Faith and military victories tend to be particularly popular subjects, and portraiture is common, but romance and erotica do exist within the Imperium. Imperial art generally tends to reflect the socially conservative nature of the Imperium regarding open discussion and depiction of sexual acts, but such things are neither heretical nor illegal. The depiction of the Emperor nude, or Imperial heroes in romantic situations, is not considered slanderous so long as it is done with proper veneration of those involved. The Emperor and the deific heroes of the Imperium are, however, almost always displayed in the dominant role within these pieces. These art pieces are certainly likely to cause a few blushes, but they are not forbidden; indeed the Imperium would much rather individuals enjoy sanctioned art then turn to unsanctioned materials.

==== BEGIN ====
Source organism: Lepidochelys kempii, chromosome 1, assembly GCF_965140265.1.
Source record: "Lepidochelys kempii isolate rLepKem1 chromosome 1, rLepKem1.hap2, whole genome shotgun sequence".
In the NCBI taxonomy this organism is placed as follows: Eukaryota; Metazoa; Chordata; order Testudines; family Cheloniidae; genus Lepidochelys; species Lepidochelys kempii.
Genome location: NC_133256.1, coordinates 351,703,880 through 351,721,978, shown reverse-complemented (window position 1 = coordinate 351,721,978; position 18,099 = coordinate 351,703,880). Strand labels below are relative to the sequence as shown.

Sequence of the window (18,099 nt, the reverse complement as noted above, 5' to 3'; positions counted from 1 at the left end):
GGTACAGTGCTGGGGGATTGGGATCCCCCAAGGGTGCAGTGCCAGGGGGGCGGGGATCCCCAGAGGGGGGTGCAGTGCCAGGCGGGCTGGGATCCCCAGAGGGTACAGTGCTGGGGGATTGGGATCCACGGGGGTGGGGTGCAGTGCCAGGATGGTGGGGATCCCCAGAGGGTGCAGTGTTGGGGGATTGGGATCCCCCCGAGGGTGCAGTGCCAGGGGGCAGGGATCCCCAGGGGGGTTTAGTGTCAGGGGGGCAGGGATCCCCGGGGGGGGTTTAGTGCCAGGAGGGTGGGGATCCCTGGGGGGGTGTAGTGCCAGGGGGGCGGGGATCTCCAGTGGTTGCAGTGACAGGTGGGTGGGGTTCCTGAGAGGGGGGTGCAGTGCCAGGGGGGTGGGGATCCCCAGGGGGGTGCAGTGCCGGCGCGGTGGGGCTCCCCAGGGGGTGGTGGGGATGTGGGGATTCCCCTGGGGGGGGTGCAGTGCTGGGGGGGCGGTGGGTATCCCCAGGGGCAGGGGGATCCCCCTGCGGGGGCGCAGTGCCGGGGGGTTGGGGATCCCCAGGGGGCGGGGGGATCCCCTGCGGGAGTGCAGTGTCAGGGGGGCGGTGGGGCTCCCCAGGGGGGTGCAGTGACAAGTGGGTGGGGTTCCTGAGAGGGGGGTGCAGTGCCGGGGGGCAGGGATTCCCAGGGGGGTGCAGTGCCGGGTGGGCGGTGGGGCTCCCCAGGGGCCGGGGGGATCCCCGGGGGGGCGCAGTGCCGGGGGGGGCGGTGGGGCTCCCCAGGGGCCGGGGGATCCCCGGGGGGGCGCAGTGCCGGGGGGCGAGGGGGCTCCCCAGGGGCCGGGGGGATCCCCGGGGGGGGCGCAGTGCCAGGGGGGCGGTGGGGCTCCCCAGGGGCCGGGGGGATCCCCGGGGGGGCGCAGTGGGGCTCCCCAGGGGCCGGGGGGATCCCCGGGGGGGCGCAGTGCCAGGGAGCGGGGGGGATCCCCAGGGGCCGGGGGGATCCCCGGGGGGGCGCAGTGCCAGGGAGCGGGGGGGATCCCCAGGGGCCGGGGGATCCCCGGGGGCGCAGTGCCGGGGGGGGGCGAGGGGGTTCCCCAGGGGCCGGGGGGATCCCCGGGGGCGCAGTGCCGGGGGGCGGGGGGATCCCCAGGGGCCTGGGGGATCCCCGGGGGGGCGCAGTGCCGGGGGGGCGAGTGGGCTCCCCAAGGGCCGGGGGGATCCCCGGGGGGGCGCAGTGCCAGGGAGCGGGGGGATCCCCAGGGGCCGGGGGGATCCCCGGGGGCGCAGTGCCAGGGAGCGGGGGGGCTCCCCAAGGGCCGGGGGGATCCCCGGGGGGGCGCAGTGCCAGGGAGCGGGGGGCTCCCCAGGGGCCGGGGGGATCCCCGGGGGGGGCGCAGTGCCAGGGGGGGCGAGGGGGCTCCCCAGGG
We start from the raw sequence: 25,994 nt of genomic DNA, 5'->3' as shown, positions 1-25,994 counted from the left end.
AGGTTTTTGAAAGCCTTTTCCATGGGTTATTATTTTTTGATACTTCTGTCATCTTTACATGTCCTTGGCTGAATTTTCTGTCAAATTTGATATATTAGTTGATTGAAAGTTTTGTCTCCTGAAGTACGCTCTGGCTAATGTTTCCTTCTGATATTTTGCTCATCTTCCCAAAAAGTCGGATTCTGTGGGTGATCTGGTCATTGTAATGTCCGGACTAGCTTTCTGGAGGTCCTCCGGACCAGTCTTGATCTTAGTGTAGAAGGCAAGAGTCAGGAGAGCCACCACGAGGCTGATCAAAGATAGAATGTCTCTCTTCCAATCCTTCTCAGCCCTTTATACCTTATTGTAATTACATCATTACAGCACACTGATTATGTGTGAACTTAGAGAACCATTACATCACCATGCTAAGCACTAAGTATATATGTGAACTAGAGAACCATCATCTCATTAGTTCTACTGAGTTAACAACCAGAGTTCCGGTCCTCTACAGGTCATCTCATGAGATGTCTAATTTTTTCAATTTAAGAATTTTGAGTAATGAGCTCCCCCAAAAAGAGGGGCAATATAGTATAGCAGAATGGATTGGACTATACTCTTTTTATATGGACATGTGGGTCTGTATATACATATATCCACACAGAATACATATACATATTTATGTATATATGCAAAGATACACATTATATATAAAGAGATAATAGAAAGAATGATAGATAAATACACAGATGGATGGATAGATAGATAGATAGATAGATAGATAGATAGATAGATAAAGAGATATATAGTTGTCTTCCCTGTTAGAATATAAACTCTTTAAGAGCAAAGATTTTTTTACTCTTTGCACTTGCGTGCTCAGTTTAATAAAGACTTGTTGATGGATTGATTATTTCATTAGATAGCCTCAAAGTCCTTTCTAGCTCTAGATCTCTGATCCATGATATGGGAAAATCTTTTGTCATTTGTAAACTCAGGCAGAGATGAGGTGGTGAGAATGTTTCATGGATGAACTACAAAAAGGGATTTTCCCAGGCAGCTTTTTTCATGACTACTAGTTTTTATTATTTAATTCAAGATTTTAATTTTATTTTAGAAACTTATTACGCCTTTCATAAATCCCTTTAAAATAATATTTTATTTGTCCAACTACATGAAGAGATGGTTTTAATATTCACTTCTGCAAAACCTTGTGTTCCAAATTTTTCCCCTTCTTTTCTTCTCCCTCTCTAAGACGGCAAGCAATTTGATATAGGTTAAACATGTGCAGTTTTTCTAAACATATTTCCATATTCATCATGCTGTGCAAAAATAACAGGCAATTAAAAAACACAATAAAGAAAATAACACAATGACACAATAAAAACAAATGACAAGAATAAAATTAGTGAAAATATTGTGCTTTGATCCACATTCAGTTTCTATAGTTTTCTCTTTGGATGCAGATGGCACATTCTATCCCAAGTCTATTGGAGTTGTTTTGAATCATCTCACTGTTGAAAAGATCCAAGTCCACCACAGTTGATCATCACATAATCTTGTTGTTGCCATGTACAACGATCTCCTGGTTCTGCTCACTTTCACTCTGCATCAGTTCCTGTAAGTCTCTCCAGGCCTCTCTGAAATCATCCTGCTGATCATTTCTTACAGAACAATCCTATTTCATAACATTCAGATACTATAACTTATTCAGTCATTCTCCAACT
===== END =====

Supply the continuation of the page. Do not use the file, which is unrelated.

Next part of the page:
Within the Prosperitas Sector, due to so many Imperials having arrived on colony ships, the favoured form of art comes in the form of portable statuary and painted or fabricated imagery that can be carried easily on one’s person. Many individuals favour painted Icons that can be carried on an individual and there is a living to be made by artists who produce these small artistic pieces.

Fiction and nonfiction writings are still popular amongst the upper and middle classes of the Imperium, though rampant illiteracy mean that visual media in the form of “holos” or “picts” tends to be more popular with the majority of lowborn Imperial citizens. Real-paper books are things of considerable value, the majority of written pieces are either printed on recycled polymer sheets or digitally presented. Nonfiction works for mass consumption tend to focus upon military history, the lives of important Imperial figures and religious texts, often regularly re-published in new editions as the official Imperial histories alter with its governments and old editions are swiftly thrown into censor-pyres where they are found.